CARSON CITY -- The family of Brianna Denison voiced support for a bill to expand DNA collection by authorities in Nevada. Currently, Nevada collects DNA from those convicted of felonies and certain other offenses. "Brianna's Bill" would expand DNA collection to include anyone arrested for any felony.
"Obviously this is emotional for me... not only did my son... lose his sister he lost his sibling and the family unit that the three of us have created together," Lauren Denison said as she read a letter written by Brianna's mother.
Lauren Denison was among those who testified before a senate committee at the Nevada State Legislature Thursday.
Brianna Denison was murdered five years ago by James Biela, a serial rapist. Lauren said that if DNA had been collected from Biela after an arrest years earlier, it would have been on-file. Investigators were able to obtain a DNA sample from an attack on a woman that happened about a month before Brianna was attacked, according to testimony. Her family said if Biela's DNA were on-file a comparison could have been made, preventing the attack on Brianna.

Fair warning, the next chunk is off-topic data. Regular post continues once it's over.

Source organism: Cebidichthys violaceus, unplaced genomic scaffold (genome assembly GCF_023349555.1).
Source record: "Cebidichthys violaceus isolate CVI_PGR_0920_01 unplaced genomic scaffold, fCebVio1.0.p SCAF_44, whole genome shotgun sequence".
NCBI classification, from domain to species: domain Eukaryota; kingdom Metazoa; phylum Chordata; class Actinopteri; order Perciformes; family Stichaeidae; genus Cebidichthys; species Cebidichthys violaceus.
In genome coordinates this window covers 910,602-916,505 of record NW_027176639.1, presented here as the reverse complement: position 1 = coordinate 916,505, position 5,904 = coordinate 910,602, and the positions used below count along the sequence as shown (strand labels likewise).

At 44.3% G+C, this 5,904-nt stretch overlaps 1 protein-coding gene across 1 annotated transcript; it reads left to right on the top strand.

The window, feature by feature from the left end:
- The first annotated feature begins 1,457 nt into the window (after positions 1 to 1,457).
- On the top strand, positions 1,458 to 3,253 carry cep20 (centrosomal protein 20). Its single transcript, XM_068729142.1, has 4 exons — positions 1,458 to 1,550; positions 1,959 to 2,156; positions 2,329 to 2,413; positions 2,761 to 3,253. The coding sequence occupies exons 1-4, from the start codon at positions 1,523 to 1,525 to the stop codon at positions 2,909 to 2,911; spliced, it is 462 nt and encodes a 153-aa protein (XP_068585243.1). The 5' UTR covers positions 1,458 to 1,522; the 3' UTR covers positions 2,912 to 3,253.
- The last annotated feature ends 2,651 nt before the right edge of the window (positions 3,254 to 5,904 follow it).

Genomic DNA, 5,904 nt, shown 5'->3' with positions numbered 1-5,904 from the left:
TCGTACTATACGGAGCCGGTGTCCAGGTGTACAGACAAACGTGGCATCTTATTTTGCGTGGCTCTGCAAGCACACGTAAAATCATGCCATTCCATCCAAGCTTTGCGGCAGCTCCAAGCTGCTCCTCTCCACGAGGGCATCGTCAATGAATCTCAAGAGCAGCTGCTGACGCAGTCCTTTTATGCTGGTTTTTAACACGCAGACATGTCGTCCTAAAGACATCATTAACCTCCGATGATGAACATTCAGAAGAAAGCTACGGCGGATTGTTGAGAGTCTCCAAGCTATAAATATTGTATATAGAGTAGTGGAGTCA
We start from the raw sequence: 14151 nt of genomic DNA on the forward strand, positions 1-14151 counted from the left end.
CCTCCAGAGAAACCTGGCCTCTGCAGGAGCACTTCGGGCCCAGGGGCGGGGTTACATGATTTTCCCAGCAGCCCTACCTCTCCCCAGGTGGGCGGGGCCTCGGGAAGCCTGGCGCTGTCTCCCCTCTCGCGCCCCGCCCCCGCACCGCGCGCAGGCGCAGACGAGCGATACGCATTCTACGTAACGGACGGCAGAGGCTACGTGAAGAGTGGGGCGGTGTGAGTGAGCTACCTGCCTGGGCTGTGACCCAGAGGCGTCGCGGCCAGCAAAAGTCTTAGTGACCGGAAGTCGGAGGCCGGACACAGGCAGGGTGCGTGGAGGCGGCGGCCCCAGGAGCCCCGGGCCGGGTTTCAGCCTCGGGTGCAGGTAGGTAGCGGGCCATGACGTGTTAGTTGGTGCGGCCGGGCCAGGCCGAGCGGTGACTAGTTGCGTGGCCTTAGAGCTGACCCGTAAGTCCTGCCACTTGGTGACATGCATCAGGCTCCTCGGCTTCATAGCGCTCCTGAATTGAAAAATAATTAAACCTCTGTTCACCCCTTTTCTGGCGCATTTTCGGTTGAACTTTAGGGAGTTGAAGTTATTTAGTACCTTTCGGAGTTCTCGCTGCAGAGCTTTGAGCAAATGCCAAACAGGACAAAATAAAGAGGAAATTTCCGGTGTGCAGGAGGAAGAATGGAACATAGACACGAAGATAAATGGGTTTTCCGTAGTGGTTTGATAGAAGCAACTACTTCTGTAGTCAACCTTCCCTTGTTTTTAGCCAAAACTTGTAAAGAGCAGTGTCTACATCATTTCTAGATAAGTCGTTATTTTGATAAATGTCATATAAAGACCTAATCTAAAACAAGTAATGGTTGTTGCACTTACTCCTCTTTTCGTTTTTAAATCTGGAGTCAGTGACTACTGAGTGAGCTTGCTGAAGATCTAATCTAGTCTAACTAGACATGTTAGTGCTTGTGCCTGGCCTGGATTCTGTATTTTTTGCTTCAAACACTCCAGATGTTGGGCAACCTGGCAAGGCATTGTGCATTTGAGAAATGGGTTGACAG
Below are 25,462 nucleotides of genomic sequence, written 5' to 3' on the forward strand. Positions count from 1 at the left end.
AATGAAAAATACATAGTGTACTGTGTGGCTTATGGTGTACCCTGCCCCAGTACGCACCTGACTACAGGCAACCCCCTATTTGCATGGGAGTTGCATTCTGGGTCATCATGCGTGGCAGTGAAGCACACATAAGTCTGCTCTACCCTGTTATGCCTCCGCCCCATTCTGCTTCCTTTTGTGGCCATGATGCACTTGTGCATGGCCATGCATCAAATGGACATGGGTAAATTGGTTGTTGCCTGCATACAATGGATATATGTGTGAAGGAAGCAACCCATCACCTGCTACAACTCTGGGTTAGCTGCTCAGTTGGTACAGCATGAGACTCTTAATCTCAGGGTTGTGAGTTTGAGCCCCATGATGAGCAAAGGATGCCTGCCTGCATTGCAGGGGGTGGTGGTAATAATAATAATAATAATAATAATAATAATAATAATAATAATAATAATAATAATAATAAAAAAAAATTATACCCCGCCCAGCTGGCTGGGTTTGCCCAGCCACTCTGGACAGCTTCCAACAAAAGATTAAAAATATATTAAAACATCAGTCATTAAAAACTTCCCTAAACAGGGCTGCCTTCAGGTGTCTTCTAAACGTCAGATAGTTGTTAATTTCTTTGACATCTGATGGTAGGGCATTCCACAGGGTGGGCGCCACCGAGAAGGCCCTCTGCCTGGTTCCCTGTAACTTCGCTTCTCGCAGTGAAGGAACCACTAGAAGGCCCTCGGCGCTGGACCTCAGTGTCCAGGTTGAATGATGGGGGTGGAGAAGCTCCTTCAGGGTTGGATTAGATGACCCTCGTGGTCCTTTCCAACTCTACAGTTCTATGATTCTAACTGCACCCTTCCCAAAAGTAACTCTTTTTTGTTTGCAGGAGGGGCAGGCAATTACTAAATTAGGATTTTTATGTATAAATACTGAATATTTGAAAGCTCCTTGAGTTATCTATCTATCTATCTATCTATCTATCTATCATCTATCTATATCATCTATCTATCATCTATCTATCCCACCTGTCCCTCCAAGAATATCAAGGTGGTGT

"It is possible Brianna would be alive today," Lauren said as tears rolled down her face during testimony.
Proponents of the idea said it would lead to closing unsolved crimes, prevent crimes from happening and exonerate those wrongly convicted.
Markers obtained from samples would be entered into a national database under the bill.
However, critics of the bill said there remain concerns about funding, and whether such DNA collection is constitutional.
The US Supreme Court is currently considering a challenge to a similar law in another state.
"The Supreme Court might uphold part of the law but not another part of the law so I think there could potentially be litigation," a representative from the Clark County Public Defender's Office said.
A ruling from the nation's highest court is expected in several months.
No vote was taken on Senate Bill 243, which is sponsored by Sen. Debbie Smith (D-Sparks).
A similar bill failed to make it through the last session of the legislature.